How do you capture the unbounded curiosity and imagination of a child? Researcher John Seely Brown suggests the freedom to allow a child to interact with the world by tinkering with it. At the EdSurge DIY Learning pavilion event, Brown shared his thoughts about the importance of “do it yourself” and the benefits of an education in physicality.
“The appreciation of awe is critical,” he said. “We do a good job of destroying that in classrooms. But we can bring it back into the classroom through the kinds of thinking we see here.”
Brown is a researcher who specializes in organizational studies. A sharp thinker, he graduated from Brown University with degrees in physics and mathematics and received a PhD from the University of Michigan in computer and communication sciences. He sees a relationship between curiosity and learning and suggests that children should be encouraged to explore and experiment at the earliest possible ages.
“We’re so preoccupied with believing that the human mind stops at the neck,” Brown said. “Actually the human brain permeates every bit of our bodies, so I’m particularly interested in the interaction between hand and head and how we actually come to understand things by making things; we use our entire body to understand the world.”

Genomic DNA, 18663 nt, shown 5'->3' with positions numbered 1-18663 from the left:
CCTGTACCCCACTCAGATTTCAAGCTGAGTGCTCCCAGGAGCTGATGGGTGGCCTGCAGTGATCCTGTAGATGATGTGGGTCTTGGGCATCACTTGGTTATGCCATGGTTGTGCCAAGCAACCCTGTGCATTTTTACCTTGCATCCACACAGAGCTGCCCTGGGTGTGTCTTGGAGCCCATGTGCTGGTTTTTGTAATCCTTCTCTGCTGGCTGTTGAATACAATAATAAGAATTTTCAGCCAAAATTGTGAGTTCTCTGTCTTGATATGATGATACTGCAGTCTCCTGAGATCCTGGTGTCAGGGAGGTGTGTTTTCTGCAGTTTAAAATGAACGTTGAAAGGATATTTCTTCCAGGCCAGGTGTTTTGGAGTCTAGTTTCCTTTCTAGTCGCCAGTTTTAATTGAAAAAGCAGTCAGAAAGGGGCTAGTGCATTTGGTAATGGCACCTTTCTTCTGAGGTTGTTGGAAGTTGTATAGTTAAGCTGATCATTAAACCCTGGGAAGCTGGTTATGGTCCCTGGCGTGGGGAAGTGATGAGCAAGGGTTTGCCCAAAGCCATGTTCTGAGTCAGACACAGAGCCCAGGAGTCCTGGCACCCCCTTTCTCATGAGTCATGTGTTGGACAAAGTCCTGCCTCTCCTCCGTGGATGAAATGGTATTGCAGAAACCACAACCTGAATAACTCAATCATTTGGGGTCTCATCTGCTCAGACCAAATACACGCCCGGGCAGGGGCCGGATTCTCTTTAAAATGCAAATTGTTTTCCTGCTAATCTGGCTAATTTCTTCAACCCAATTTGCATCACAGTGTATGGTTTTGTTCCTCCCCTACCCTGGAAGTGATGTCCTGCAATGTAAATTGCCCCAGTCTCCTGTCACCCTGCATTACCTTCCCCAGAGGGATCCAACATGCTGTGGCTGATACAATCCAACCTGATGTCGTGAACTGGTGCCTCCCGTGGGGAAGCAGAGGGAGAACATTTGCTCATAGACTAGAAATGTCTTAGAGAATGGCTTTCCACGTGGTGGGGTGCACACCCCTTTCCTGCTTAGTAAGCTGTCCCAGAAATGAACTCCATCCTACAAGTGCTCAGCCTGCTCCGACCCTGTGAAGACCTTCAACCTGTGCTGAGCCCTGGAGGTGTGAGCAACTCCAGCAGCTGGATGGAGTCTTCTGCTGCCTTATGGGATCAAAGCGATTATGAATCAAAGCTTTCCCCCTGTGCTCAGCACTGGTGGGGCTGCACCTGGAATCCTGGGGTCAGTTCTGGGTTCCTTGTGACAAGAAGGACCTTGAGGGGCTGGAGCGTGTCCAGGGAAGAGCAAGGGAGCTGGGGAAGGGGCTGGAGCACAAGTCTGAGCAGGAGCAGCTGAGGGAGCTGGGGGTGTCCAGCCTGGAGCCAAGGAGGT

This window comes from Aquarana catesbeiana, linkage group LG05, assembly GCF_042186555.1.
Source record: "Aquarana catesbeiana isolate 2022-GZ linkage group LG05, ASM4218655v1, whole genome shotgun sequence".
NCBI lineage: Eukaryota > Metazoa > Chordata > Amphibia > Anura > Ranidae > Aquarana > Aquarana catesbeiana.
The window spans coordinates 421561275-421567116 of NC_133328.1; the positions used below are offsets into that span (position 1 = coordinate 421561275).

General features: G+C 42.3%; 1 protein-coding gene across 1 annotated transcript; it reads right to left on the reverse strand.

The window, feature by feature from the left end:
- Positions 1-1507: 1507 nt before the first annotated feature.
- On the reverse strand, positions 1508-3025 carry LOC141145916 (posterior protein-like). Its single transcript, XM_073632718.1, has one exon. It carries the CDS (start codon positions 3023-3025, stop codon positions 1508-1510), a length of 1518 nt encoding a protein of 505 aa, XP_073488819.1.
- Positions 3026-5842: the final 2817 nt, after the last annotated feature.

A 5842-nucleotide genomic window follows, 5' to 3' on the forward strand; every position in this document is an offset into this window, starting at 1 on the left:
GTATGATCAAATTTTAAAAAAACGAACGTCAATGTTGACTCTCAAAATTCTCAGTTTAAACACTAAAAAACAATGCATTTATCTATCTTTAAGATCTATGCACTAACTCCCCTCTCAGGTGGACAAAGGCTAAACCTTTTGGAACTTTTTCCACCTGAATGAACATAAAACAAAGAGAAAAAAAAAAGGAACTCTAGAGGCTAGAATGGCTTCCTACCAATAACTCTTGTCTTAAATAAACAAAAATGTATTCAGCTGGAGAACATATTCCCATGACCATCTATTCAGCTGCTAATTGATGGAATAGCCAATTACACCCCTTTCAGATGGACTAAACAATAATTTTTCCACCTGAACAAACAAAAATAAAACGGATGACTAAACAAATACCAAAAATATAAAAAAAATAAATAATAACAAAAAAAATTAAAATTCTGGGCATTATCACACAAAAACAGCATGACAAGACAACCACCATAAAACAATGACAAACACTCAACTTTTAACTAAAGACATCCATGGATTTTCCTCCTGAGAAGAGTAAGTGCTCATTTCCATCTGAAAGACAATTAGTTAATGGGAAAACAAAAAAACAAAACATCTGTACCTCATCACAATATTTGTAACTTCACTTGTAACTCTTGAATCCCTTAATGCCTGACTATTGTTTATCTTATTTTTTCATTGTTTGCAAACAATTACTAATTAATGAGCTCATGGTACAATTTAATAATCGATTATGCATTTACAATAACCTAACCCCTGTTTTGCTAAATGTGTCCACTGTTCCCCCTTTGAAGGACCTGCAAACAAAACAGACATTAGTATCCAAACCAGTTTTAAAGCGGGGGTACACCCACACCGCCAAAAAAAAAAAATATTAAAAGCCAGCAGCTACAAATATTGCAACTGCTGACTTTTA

“I think this preoccupation with sitting in the school room and being taught something is so peculiar,” he adds. Many of his colleagues who are working on things in the digital world started out as “tinkerers” as he called them, working on engines and lawnmowers and motorcycles in garages before heading out into the digital world.
Earlier in the month we wrote about the concept of a “makerspace” as it related to STEM education. Some schools are working hard to provide their students with the chance to be physical in their learning styles, arguing that it encourages a deeper level of thinking. Dr. Brown’s words are spot on, and this video is definitely worth a look.